David Grabbe notes that John's account of Jesus' crucifixion contains two details not included in the synoptic Gospels: 1.) The episode which portrays Christ thirsting and 2.) the observation that none of His bones were broken (fulfilling Psalm 22:15 and Psalm 34:20). In view in both cases is God's watchfulness to ensure the fulfillment of prophecy. At Exodus 12:9, God instructs that the Passover sacrifice (a type of Christ's Own sacrifice) was to sustain no broken bones. The covenant Abraham made with God in Genesis 15:7, involving God's taking a maledictory oath and occurring on the exact date as the future crucifixion, shows God's avid commitment to the covenant its in every detail. As implied in the text "my body which is broken for you" (I Corinthians 11:24, KJV), where the word "broken" does not appear in the oldest and most reliable texts, Jesus' body was not broken. While some of the Passover symbols involve death, the Scriptures consistently liken the bread to His life (see John 6). Christ is the source of life.
Ted bowling, marveling that a large number of Americans are oblivious to the significance of annual national observations such as Memorial Day, Thanksgiving, and a National Moment of Remembrance, suggests that the majority of professing ' Christians' are ignorant of the significance of the Passover, both the details of the Exodus from Egypt as well as the details of Christ's sacrifice. The Passover is a somber anniversary of Christ's death to be observed by God's called-out ones until His return. We are to soberly reflect on the details of the Passover, preparing by studying the details of the first Passover in Exodus, followed by the Gospel accounts of the Passover celebrated by Christ and His disciples, as well as Psalm 22, getting into the spirit of this most somber event.
David C. Grabbe: When we partake of the Passover each spring, part of that observance is for us each to drink from a cup of wine. The wine is symbolic of the blood of Jesus Christ, shed on our behalf, which accomplishes a number of tremendous things that we cannot do for ourselves. ...
Richard Ritenbaugh, reflecting upon the formative years of the Church of the Great God, remembers that certain individuals wanted to make radical changes in the church service, including using a contentious debate format. When Herbert W. Armstrong first decided on the method of worship for the Radio Church of God and the Worldwide Church of God, he based it on principles of order and decorum found in large part in I Corinthians, insisting that all things be done decently and in order. Paul's instructions on order are found in I Corinthians 9, 11, 12, and 14, establishing practical guidelines for ministerial authority, the pattern of church governance, the conduct of members and proper observance of the Passover, the organization and division of labor in the church, and establishing guidelines for worship, bringing order out of chaos.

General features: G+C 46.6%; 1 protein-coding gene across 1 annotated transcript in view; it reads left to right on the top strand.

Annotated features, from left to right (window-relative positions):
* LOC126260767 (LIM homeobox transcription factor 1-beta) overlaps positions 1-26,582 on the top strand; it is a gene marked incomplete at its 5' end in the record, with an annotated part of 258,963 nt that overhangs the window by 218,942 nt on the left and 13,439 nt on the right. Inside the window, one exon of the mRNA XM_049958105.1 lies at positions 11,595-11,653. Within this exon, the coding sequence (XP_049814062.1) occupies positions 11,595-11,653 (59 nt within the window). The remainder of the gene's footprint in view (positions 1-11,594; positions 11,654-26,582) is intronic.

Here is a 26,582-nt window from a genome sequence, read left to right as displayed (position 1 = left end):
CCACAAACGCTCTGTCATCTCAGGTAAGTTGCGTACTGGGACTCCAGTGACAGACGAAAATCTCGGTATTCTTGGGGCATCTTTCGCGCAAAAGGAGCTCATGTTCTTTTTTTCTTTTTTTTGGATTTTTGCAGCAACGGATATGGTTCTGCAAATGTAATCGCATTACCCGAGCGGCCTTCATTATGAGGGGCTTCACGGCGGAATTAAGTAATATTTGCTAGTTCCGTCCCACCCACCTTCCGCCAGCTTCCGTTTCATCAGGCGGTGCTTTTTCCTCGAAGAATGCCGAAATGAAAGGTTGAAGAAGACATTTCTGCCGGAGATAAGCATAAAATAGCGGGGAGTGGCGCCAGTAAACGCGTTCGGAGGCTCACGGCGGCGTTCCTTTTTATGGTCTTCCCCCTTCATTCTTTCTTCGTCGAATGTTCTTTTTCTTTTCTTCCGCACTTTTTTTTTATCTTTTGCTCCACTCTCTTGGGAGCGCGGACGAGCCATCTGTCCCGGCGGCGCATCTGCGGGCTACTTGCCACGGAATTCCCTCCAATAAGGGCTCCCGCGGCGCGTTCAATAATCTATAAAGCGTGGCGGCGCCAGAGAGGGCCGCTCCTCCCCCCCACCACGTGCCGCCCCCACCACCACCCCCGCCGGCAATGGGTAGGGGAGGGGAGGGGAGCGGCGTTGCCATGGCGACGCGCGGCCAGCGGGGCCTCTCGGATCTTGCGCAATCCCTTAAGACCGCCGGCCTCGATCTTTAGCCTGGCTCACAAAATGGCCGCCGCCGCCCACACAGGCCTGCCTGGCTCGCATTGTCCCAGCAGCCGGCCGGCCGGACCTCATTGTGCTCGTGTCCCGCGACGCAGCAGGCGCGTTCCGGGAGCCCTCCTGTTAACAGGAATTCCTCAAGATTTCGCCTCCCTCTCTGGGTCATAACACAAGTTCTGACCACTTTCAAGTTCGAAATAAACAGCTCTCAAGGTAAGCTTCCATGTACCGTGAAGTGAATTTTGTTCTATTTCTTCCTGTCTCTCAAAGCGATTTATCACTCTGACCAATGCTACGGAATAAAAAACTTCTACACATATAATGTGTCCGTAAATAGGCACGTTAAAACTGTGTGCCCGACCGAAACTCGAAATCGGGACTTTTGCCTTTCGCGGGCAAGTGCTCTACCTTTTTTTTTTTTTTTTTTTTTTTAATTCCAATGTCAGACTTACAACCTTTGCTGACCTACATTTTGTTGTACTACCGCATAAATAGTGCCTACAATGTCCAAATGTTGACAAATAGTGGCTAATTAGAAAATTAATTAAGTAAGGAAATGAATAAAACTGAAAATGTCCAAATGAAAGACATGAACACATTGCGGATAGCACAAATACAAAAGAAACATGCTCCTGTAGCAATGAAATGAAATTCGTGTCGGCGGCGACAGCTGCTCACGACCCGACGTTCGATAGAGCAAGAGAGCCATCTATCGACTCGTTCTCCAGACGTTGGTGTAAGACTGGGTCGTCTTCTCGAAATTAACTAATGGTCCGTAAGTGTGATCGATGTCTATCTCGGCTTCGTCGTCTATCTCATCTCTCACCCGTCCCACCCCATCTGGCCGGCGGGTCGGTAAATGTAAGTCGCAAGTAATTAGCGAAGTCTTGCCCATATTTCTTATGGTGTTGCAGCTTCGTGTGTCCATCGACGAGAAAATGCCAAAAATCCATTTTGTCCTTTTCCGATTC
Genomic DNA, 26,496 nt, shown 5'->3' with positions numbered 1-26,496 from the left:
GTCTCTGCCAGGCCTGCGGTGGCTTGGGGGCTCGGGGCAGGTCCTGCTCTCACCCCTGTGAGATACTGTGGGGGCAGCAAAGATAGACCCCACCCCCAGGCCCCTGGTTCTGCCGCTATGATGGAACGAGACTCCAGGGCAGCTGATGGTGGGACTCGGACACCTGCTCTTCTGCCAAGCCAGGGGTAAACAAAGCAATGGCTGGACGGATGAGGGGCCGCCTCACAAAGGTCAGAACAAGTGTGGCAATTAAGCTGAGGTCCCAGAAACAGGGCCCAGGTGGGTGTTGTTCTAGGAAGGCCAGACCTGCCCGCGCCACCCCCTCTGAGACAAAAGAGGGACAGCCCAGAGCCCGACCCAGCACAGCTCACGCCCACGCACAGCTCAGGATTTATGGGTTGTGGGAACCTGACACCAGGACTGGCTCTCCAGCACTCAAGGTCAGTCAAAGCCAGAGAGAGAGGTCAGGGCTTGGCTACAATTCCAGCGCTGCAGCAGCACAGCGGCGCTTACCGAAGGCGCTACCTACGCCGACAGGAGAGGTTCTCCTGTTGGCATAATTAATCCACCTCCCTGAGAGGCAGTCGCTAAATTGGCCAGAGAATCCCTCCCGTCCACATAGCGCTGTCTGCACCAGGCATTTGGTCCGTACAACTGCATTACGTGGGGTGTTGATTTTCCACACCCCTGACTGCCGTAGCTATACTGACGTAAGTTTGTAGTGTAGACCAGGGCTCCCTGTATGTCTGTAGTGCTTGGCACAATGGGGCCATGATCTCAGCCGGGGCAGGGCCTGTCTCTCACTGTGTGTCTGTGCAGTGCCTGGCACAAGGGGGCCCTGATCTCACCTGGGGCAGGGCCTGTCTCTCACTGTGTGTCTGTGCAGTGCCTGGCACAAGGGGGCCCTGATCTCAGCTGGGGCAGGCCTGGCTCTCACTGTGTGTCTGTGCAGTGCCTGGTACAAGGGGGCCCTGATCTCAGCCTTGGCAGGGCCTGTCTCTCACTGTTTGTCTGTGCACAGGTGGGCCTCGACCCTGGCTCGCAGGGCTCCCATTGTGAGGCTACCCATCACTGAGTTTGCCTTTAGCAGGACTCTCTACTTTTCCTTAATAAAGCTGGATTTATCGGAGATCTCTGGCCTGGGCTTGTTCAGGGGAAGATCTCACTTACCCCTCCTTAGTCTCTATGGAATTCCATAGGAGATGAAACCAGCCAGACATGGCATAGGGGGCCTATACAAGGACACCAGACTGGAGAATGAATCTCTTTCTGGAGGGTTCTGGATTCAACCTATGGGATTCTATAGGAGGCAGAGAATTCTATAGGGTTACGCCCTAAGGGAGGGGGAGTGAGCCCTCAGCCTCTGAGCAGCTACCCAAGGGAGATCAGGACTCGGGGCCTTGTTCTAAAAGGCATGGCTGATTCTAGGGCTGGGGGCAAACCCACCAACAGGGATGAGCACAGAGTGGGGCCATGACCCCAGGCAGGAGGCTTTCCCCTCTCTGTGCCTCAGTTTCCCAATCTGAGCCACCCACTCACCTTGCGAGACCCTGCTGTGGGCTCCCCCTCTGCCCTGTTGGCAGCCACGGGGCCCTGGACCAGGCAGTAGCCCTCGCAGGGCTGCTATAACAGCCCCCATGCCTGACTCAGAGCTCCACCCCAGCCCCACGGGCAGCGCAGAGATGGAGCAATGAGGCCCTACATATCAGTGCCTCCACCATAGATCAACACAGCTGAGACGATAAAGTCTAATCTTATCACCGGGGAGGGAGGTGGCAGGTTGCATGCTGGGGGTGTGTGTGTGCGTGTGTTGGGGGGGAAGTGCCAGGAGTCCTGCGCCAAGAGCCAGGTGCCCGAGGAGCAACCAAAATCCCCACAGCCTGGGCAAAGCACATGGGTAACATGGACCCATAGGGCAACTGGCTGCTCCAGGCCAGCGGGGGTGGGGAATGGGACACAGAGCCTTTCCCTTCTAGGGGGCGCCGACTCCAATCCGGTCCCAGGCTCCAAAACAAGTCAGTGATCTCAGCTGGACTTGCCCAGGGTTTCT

We in the church have often considered footwashing merely as a ritual to remind us of the need to serve one another. Bill Keesee, however, explains how footwashing teaches another godly attribute: forgiveness.
John 6 has always been a difficult chapter to explain. However, within his series on the physical/spiritual parallels in the Bible on eating, John Ritenbaugh shows how clear Jesus' teaching is and what it means to us.
Though not a holy day, per se, Passover may be the most important festival ordained by God. Not only does it memorialize Christ's death, it also symbolizes our redemption and forgiveness, allowing us to have eternal life!
A summary of the reasons God uses symbols in the Bible, along with a few rules for understanding them.
In this foundational message on the Passover, John Ritenbaugh insists that the annual reaffirmation of the covenant—through the Passover—is at the heart and core of an on-going relationship with Jesus Christ and God the Father, a life-and-death choice beginning the process to perfection. The Passover, specifically commanded on the fourteenth at twilight(dusk), is a memorial of God's passing over the firstborn covered by the blood, distinctly different from the memorial of "going out from Egypt (Unleavened Bread).
The Resurrection was not on Easter Sunday! Easter is not a Christian name, but the title of the idolatrous "queen of heaven." Here's an explanation of the true origin and meaning of Lent, Easter eggs, and sunrise services!
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